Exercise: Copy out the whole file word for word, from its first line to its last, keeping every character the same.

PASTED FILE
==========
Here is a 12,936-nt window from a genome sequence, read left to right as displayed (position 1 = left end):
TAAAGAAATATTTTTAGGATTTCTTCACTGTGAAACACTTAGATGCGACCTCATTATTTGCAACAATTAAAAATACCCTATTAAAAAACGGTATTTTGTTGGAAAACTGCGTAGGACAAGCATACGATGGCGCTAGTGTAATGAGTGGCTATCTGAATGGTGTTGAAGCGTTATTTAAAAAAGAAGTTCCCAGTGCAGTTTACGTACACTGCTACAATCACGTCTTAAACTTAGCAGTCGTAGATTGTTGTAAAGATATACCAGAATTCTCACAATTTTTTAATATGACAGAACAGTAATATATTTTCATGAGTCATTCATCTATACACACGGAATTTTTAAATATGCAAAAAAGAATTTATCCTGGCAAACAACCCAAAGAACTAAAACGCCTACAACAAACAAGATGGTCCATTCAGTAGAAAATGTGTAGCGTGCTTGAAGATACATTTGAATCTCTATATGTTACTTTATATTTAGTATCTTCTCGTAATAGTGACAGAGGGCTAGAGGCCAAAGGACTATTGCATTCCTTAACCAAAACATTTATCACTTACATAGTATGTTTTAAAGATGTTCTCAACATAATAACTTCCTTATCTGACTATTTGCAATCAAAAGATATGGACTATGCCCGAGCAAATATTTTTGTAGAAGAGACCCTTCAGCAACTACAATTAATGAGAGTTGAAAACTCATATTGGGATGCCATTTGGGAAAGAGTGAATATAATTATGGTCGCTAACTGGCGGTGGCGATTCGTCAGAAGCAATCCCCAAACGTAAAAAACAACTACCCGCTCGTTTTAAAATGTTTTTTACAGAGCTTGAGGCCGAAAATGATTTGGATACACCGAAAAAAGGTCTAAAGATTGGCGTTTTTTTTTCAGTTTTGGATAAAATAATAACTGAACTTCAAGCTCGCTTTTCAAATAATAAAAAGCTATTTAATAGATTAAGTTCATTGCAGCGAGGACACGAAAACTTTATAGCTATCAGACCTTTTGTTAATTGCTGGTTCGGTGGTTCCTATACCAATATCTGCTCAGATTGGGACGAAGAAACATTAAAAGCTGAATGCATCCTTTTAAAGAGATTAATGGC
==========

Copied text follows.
Here is a 12,936-nt window from a genome sequence, read left to right as displayed (position 1 = left end):
TAAAGAAATATTTTTAGGATTTCTTCACTGTGAAACACTTAGATGCGACCTCATTATTTGCAACAATTAAAAATACCCTATTAAAAAACGGTATTTTGTTGGAAAACTGCGTAGGACAAGCATACGATGGCGCTAGTGTAATGAGTGGCTATCTGAATGGTGTTGAAGCGTTATTTAAAAAAGAAGTTCCCAGTGCAGTTTACGTACACTGCTACAATCACGTCTTAAACTTAGCAGTCGTAGATTGTTGTAAAGATATACCAGAATTCTCACAATTTTTTAATATGACAGAACAGTAATATATTTTCATGAGTCATTCATCTATACACACGGAATTTTTAAATATGCAAAAAAGAATTTATCCTGGCAAACAACCCAAAGAACTAAAACGCCTACAACAAACAAGATGGTCCATTCAGTAGAAAATGTGTAGCGTGCTTGAAGATACATTTGAATCTCTATATGTTACTTTATATTTAGTATCTTCTCGTAATAGTGACAGAGGGCTAGAGGCCAAAGGACTATTGCATTCCTTAACCAAAACATTTATCACTTACATAGTATGTTTTAAAGATGTTCTCAACATAATAACTTCCTTATCTGACTATTTGCAATCAAAAGATATGGACTATGCCCGAGCAAATATTTTTGTAGAAGAGACCCTTCAGCAACTACAATTAATGAGAGTTGAAAACTCATATTGGGATGCCATTTGGGAAAGAGTGAATATAATTATGGTCGCTAACTGGCGGTGGCGATTCGTCAGAAGCAATCCCCAAACGTAAAAAACAACTACCCGCTCGTTTTAAAATGTTTTTTACAGAGCTTGAGGCCGAAAATGATTTGGATACACCGAAAAAAGGTCTAAAGATTGGCGTTTTTTTTTCAGTTTTGGATAAAATAATAACTGAACTTCAAGCTCGCTTTTCAAATAATAAAAAGCTATTTAATAGATTAAGTTCATTGCAGCGAGGACACGAAAACTTTATAGCTATCAGACCTTTTGTTAATTGCTGGTTCGGTGGTTCCTATACCAATATCTGCTCAGATTGGGACGAAGAAACATTAAAAGCTGAATGCATCCTTTTAAAGAGATTAATGGC